Some psychologists think a combination of CBT and mindfulness (which increases the awareness and acceptance of uncomfortable sensations) can train orthorexic patients to overcome anxiety related to their health.

Others think orthorexia should be treated like any other eating disorder and involve physicians and dietitians&mdashand sometimes even the use of drugs that help to control mood by inhibiting serotonin receptors.

Because it&rsquos not an accepted medical term, there&rsquos no definitive classification, diagnosis, or treatment for orthorexia. But before you start diagnosing every health-fanatic friend, know there&rsquos a fine line between health-conscious and health-obsessed. The term orthorexic does not apply to people with medical conditions that absolutely forbid certain food groups, such as those with celiac disease, lactose intolerance, or food allergies.

The distinguishing factor seems to be whether the behavior interferes with other obligations (especially social life). If your fear of unhealthy food is keeping you from grabbing a drink after work or taking a rest day, consider talking to a professional about those feelings.

One easy way to ward off unhealthy feelings is to take a break from social media&mdashespecially Instagram. A recent study found that heavy Instagram users, especially those who follow a lot of health-related accounts, are way more likely to have orthorexic tendencies than people who stay away from aspirational food accounts. Instagram use is linked to increased symptoms of orthorexia nervosa. Turner PG, Lefevre CE. Eating and weight disorders : EWD, 2017, Mar.22(2):1590-1262.

This doesn&rsquot mean you should unfollow all your favorite food blogs maybe just turn off post notifications, so you&rsquore not seeing their ultra-healthy pics all day every day. Another idea? Create a separate Instagram account where you follow your go-to foodies. That way, you can just check it when you&rsquore looking for recipe inspo or product reviews.

The Takeaway

The most important question to ask yourself is: Am I happy? A health-conscious person cares about their body, but a health-obsessed person freaks out over it. Your diet and exercise shouldn&rsquot give you anxiety.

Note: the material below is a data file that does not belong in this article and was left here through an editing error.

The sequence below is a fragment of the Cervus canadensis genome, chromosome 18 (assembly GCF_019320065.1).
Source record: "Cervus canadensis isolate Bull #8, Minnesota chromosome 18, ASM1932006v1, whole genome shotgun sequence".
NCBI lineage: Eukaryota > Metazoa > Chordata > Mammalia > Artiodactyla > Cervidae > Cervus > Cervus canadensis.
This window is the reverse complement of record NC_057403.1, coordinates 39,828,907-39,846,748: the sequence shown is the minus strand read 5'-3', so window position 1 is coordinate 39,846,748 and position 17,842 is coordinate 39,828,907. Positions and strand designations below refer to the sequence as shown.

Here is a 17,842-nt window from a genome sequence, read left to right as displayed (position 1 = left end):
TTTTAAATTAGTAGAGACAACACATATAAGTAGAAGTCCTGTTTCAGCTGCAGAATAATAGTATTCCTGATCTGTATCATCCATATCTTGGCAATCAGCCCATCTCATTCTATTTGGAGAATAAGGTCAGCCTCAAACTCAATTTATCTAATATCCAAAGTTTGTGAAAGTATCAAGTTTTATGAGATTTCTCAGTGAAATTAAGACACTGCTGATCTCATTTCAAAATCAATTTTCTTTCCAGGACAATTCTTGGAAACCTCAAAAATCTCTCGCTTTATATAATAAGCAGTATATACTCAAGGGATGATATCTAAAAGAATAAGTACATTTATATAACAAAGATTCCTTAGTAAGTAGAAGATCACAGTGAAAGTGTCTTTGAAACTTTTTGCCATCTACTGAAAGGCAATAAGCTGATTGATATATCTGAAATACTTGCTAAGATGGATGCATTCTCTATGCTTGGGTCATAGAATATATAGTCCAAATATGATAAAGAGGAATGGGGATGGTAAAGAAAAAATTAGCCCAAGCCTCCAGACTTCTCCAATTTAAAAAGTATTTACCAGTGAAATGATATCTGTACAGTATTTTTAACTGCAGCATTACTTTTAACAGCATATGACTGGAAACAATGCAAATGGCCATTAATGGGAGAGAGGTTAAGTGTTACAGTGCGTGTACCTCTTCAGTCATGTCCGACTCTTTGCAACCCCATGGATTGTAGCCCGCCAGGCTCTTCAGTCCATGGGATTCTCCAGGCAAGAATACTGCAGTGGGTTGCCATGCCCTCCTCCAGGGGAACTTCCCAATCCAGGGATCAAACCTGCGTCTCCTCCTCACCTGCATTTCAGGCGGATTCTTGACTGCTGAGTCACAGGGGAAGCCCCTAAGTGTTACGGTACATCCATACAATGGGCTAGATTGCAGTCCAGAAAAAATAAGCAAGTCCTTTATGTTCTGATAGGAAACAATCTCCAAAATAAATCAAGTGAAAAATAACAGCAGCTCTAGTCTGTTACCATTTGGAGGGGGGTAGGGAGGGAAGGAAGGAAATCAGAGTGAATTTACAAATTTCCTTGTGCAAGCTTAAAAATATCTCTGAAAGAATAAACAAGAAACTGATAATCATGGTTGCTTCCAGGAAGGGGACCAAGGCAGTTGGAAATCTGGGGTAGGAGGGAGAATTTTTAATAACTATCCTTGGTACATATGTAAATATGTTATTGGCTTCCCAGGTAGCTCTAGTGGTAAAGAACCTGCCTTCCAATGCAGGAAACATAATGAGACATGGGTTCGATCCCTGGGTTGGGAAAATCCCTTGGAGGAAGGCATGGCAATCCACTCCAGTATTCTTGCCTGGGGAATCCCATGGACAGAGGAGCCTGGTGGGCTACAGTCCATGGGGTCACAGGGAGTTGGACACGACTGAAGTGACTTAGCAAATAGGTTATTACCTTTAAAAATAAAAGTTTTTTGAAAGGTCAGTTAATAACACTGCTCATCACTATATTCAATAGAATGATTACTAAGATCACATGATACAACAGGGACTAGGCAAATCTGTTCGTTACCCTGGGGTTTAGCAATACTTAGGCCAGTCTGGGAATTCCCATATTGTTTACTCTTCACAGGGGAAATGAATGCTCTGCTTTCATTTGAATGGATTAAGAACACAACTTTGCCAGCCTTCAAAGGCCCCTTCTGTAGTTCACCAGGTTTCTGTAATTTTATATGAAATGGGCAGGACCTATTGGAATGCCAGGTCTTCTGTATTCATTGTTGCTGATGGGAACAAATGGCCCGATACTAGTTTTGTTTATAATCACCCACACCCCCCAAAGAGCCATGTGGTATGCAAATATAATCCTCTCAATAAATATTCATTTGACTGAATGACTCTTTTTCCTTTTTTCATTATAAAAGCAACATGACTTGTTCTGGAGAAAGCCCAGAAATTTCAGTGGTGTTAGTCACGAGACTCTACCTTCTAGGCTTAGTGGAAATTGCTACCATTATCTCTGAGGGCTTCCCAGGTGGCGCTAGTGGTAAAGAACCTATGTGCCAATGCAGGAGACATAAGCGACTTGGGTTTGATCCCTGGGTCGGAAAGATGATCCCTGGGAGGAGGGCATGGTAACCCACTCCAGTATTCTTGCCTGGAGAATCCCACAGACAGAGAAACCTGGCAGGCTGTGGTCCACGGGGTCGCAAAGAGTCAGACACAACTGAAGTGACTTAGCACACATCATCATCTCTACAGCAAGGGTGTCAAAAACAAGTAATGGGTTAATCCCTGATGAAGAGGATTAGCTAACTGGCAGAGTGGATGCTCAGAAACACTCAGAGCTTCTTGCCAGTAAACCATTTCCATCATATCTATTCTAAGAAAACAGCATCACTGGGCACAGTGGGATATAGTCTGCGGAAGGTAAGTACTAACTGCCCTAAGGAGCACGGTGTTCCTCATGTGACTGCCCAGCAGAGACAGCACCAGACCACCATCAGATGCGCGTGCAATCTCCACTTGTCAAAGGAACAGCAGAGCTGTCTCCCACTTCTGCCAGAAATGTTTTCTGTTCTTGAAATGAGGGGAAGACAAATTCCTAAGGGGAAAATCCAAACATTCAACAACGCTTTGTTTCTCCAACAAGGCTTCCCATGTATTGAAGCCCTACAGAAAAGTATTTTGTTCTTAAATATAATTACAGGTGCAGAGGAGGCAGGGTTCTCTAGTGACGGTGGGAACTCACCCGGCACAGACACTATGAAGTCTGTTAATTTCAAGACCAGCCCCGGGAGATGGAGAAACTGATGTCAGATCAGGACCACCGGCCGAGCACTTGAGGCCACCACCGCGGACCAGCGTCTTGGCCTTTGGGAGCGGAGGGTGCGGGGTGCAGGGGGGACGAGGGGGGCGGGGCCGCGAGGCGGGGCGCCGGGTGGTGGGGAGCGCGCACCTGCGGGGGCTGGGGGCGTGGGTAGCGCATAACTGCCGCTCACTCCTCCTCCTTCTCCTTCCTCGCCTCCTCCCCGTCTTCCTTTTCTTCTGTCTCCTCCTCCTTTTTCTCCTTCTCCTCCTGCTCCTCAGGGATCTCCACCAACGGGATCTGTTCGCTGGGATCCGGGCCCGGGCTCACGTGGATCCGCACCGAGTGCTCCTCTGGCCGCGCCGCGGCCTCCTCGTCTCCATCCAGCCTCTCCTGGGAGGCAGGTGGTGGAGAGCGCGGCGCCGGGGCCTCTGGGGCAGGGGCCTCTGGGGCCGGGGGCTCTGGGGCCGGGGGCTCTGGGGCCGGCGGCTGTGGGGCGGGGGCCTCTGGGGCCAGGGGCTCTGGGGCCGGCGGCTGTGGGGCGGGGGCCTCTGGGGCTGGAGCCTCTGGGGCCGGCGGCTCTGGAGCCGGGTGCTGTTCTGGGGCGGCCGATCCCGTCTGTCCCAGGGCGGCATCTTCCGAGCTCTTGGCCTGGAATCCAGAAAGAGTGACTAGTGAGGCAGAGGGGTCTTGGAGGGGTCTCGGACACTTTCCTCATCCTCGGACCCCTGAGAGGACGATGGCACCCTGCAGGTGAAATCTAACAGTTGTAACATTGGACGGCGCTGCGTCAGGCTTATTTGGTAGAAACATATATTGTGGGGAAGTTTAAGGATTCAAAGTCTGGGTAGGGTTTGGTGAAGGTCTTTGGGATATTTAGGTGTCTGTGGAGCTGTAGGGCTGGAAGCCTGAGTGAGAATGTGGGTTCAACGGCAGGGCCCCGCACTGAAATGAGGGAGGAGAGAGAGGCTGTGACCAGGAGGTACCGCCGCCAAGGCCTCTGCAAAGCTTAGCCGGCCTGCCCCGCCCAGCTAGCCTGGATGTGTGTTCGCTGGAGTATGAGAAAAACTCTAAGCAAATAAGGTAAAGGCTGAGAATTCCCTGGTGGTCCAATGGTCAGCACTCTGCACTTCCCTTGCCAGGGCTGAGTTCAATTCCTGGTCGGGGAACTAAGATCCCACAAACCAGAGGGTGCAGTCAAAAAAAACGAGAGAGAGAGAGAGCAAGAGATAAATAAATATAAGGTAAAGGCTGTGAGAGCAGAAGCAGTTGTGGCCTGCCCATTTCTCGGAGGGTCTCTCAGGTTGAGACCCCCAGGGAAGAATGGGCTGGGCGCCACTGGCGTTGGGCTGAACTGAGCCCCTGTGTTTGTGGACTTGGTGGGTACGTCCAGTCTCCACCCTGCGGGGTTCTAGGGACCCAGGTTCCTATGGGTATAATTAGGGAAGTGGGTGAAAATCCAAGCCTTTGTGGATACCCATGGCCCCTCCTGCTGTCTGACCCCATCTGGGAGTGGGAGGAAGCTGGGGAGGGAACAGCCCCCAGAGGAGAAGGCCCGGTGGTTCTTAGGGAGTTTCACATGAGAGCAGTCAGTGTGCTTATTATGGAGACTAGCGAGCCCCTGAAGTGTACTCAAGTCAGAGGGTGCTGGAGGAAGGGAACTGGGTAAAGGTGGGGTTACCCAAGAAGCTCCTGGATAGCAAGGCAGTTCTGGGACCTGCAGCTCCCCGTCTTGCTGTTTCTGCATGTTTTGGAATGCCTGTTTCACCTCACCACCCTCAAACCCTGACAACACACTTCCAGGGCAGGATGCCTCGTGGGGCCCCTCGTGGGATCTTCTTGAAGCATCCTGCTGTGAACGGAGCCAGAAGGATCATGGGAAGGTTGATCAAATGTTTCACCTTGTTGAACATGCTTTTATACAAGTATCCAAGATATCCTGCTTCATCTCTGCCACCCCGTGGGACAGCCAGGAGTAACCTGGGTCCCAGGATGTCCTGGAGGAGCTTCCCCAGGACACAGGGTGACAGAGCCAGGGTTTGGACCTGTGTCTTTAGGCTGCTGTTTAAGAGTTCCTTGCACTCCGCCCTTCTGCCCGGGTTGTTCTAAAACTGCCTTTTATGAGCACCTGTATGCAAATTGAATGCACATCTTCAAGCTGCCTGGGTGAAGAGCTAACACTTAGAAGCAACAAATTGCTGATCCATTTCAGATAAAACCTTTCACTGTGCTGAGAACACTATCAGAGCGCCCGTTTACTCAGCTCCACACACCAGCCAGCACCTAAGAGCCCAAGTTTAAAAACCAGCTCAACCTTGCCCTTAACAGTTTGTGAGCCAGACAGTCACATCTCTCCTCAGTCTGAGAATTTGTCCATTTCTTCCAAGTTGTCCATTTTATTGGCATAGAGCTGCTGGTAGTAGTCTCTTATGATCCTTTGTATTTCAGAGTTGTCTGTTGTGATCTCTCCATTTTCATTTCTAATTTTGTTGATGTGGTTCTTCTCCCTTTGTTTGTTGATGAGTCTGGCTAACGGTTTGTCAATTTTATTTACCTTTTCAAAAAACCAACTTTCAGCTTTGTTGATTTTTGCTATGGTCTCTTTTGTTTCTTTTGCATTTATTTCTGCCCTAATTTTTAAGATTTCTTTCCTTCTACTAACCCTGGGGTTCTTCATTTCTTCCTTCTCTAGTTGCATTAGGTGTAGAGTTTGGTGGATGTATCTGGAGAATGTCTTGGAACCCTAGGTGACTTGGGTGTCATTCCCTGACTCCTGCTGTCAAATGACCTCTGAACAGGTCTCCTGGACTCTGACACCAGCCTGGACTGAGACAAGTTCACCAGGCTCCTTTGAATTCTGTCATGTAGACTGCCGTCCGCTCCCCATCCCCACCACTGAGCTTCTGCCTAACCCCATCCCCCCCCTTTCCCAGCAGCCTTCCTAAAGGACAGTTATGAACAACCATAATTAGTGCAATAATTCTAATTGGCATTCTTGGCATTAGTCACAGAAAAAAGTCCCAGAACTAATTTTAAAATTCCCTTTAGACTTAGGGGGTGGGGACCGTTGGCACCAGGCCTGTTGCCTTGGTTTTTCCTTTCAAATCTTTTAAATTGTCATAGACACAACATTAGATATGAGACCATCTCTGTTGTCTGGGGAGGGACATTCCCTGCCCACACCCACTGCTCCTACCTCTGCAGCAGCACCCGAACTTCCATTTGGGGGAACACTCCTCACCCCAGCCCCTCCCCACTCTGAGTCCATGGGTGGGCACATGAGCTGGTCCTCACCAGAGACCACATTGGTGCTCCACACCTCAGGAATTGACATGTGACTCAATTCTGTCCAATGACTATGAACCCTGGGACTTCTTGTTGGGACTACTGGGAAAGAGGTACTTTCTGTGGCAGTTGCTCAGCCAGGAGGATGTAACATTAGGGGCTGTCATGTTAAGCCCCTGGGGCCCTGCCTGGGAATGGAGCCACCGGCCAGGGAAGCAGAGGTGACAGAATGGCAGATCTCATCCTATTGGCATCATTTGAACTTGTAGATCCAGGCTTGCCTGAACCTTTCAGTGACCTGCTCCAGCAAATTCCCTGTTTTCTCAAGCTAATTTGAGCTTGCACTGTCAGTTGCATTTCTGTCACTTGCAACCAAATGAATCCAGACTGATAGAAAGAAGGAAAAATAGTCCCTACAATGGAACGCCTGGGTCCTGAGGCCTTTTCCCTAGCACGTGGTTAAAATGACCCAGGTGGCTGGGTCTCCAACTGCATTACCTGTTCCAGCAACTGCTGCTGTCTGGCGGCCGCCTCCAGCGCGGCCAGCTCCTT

While some foods are healthier than others, there&rsquos no food that&rsquos going to kill you if you eat it once or even a few times.

Living a healthy life shouldn&rsquot require you to turn down people and experiences that make you happy. Even for the sake of &ldquoperfect&rdquo health, exclusively talking to your organic, homegrown tomato plant is not sufficient social interaction. Cutting down on junk food is great, but moderation is key to achieving both physical and mental health.


Yes, There's Such a Thing As Eating *Too* Healthy

Going vegan, eating organic, or simply cutting sugar can all be healthy lifestyle choices. But if doing so gives you anxiety about hanging out with friends (what if there&rsquos nothing I can eat?!) or makes you fear certain foods, it can actually be quite dangerous. Yep, being too healthy can actually be unhealthy.

Orthorexia is an obsession with eating a &ldquopure&rdquo diet, which can mean avoiding foods with unhealthy fats, added sugar or salt, genetic modifications, artificial colors, or flavors and preservatives. And it&rsquos becoming increasingly common&mdashin part due to the way #cleaneating is glorified on Instagram.

When Healthy Eating Becomes an Obsession

While it&rsquos smart to care about what goes into your body, it can become a problem if the restrictions start taking over your life. &ldquoIf a behavior is so disruptive that it interferes with work and personal relationships, it could be a sign of a psychological disorder,&rdquo says clinical psychologist Sherry Pagoto. &ldquoSocial life is a huge factor in health because it&rsquos a buffer for stress.&rdquo